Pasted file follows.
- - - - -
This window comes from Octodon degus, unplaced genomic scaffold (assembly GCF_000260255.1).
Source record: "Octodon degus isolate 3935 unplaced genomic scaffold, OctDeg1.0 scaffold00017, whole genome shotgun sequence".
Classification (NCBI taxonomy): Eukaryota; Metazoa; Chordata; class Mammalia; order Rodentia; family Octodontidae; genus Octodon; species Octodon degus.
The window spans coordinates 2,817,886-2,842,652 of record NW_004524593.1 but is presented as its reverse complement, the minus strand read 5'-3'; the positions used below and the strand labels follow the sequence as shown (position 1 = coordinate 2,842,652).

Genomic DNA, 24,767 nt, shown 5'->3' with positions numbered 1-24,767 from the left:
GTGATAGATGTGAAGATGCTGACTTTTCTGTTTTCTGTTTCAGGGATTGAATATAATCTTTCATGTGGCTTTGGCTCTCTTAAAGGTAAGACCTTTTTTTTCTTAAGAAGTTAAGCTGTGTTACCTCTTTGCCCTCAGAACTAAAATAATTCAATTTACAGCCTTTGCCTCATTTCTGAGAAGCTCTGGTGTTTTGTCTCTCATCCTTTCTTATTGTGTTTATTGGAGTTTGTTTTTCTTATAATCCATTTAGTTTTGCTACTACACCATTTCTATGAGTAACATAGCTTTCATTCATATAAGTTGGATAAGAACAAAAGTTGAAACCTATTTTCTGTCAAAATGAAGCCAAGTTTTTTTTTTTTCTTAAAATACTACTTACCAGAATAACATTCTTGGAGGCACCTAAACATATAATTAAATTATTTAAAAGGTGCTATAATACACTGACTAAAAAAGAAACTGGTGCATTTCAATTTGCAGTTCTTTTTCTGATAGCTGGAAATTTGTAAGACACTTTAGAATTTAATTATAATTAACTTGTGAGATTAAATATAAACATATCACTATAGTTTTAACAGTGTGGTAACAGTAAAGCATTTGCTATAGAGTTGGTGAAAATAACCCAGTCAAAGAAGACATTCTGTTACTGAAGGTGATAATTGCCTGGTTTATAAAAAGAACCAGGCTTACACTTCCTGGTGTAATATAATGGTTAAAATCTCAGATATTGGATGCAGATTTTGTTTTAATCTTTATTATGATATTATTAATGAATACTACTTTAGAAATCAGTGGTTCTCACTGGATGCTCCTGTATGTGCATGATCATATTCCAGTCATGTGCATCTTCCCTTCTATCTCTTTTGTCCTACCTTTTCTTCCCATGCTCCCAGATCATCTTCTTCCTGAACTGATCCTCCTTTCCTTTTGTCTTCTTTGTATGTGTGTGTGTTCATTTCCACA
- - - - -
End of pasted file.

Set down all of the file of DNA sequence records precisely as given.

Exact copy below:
This window comes from Octodon degus, unplaced genomic scaffold (assembly GCF_000260255.1).
Source record: "Octodon degus isolate 3935 unplaced genomic scaffold, OctDeg1.0 scaffold00017, whole genome shotgun sequence".
Classification (NCBI taxonomy): Eukaryota; Metazoa; Chordata; class Mammalia; order Rodentia; family Octodontidae; genus Octodon; species Octodon degus.
The window spans coordinates 2,817,886-2,842,652 of record NW_004524593.1 but is presented as its reverse complement, the minus strand read 5'-3'; the positions used below and the strand labels follow the sequence as shown (position 1 = coordinate 2,842,652).

Genomic DNA, 24,767 nt, shown 5'->3' with positions numbered 1-24,767 from the left:
GTGATAGATGTGAAGATGCTGACTTTTCTGTTTTCTGTTTCAGGGATTGAATATAATCTTTCATGTGGCTTTGGCTCTCTTAAAGGTAAGACCTTTTTTTTCTTAAGAAGTTAAGCTGTGTTACCTCTTTGCCCTCAGAACTAAAATAATTCAATTTACAGCCTTTGCCTCATTTCTGAGAAGCTCTGGTGTTTTGTCTCTCATCCTTTCTTATTGTGTTTATTGGAGTTTGTTTTTCTTATAATCCATTTAGTTTTGCTACTACACCATTTCTATGAGTAACATAGCTTTCATTCATATAAGTTGGATAAGAACAAAAGTTGAAACCTATTTTCTGTCAAAATGAAGCCAAGTTTTTTTTTTTTCTTAAAATACTACTTACCAGAATAACATTCTTGGAGGCACCTAAACATATAATTAAATTATTTAAAAGGTGCTATAATACACTGACTAAAAAAGAAACTGGTGCATTTCAATTTGCAGTTCTTTTTCTGATAGCTGGAAATTTGTAAGACACTTTAGAATTTAATTATAATTAACTTGTGAGATTAAATATAAACATATCACTATAGTTTTAACAGTGTGGTAACAGTAAAGCATTTGCTATAGAGTTGGTGAAAATAACCCAGTCAAAGAAGACATTCTGTTACTGAAGGTGATAATTGCCTGGTTTATAAAAAGAACCAGGCTTACACTTCCTGGTGTAATATAATGGTTAAAATCTCAGATATTGGATGCAGATTTTGTTTTAATCTTTATTATGATATTATTAATGAATACTACTTTAGAAATCAGTGGTTCTCACTGGATGCTCCTGTATGTGCATGATCATATTCCAGTCATGTGCATCTTCCCTTCTATCTCTTTTGTCCTACCTTTTCTTCCCATGCTCCCAGATCATCTTCTTCCTGAACTGATCCTCCTTTCCTTTTGTCTTCTTTGTATGTGTGTGTGTTCATTTCCACA